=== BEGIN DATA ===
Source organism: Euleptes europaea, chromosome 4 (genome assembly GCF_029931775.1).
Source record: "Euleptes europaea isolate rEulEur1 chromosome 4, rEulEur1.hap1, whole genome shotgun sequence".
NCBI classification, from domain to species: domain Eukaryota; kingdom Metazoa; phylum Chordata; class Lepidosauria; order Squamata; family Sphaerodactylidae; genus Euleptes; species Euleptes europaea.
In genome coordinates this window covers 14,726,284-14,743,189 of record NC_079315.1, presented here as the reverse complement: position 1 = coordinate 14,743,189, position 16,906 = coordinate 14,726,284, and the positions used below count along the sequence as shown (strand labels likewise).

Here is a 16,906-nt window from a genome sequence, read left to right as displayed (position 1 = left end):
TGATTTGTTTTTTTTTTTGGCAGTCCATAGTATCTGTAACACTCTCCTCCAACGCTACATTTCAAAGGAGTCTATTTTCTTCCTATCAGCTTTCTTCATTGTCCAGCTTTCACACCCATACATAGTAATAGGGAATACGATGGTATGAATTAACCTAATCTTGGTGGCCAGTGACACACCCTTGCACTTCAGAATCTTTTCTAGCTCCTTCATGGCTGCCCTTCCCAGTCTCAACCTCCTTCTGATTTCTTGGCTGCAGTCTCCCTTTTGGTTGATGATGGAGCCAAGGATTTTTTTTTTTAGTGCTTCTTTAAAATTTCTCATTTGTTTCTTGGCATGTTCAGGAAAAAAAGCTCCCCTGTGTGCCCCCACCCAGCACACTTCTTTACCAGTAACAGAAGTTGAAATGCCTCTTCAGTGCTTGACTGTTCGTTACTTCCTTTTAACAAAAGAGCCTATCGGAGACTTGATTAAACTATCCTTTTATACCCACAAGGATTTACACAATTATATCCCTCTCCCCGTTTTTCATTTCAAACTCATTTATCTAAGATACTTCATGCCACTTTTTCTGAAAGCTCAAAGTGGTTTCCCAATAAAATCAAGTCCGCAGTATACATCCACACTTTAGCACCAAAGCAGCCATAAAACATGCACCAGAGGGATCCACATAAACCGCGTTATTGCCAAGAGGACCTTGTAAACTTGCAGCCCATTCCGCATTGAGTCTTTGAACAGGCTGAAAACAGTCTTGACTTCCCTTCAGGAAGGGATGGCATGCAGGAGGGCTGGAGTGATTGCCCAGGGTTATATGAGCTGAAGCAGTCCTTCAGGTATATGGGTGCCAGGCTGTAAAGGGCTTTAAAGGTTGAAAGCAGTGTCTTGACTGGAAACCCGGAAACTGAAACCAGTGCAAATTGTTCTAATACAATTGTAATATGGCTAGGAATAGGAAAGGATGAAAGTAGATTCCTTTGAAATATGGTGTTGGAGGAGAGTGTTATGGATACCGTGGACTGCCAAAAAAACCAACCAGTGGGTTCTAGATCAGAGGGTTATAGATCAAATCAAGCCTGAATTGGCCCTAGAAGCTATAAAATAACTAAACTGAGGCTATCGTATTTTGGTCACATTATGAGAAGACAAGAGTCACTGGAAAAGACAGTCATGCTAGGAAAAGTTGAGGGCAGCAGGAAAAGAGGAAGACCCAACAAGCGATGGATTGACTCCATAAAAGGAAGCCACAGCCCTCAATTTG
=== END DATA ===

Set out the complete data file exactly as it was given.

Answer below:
Source organism: Euleptes europaea, chromosome 4 (genome assembly GCF_029931775.1).
Source record: "Euleptes europaea isolate rEulEur1 chromosome 4, rEulEur1.hap1, whole genome shotgun sequence".
NCBI classification, from domain to species: domain Eukaryota; kingdom Metazoa; phylum Chordata; class Lepidosauria; order Squamata; family Sphaerodactylidae; genus Euleptes; species Euleptes europaea.
In genome coordinates this window covers 14,726,284-14,743,189 of record NC_079315.1, presented here as the reverse complement: position 1 = coordinate 14,743,189, position 16,906 = coordinate 14,726,284, and the positions used below count along the sequence as shown (strand labels likewise).

Here is a 16,906-nt window from a genome sequence, read left to right as displayed (position 1 = left end):
TGATTTGTTTTTTTTTTTGGCAGTCCATAGTATCTGTAACACTCTCCTCCAACGCTACATTTCAAAGGAGTCTATTTTCTTCCTATCAGCTTTCTTCATTGTCCAGCTTTCACACCCATACATAGTAATAGGGAATACGATGGTATGAATTAACCTAATCTTGGTGGCCAGTGACACACCCTTGCACTTCAGAATCTTTTCTAGCTCCTTCATGGCTGCCCTTCCCAGTCTCAACCTCCTTCTGATTTCTTGGCTGCAGTCTCCCTTTTGGTTGATGATGGAGCCAAGGATTTTTTTTTTTAGTGCTTCTTTAAAATTTCTCATTTGTTTCTTGGCATGTTCAGGAAAAAAAGCTCCCCTGTGTGCCCCCACCCAGCACACTTCTTTACCAGTAACAGAAGTTGAAATGCCTCTTCAGTGCTTGACTGTTCGTTACTTCCTTTTAACAAAAGAGCCTATCGGAGACTTGATTAAACTATCCTTTTATACCCACAAGGATTTACACAATTATATCCCTCTCCCCGTTTTTCATTTCAAACTCATTTATCTAAGATACTTCATGCCACTTTTTCTGAAAGCTCAAAGTGGTTTCCCAATAAAATCAAGTCCGCAGTATACATCCACACTTTAGCACCAAAGCAGCCATAAAACATGCACCAGAGGGATCCACATAAACCGCGTTATTGCCAAGAGGACCTTGTAAACTTGCAGCCCATTCCGCATTGAGTCTTTGAACAGGCTGAAAACAGTCTTGACTTCCCTTCAGGAAGGGATGGCATGCAGGAGGGCTGGAGTGATTGCCCAGGGTTATATGAGCTGAAGCAGTCCTTCAGGTATATGGGTGCCAGGCTGTAAAGGGCTTTAAAGGTTGAAAGCAGTGTCTTGACTGGAAACCCGGAAACTGAAACCAGTGCAAATTGTTCTAATACAATTGTAATATGGCTAGGAATAGGAAAGGATGAAAGTAGATTCCTTTGAAATATGGTGTTGGAGGAGAGTGTTATGGATACCGTGGACTGCCAAAAAAACCAACCAGTGGGTTCTAGATCAGAGGGTTATAGATCAAATCAAGCCTGAATTGGCCCTAGAAGCTATAAAATAACTAAACTGAGGCTATCGTATTTTGGTCACATTATGAGAAGACAAGAGTCACTGGAAAAGACAGTCATGCTAGGAAAAGTTGAGGGCAGCAGGAAAAGAGGAAGACCCAACAAGCGATGGATTGACTCCATAAAAGGAAGCCACAGCCCTCAATTTG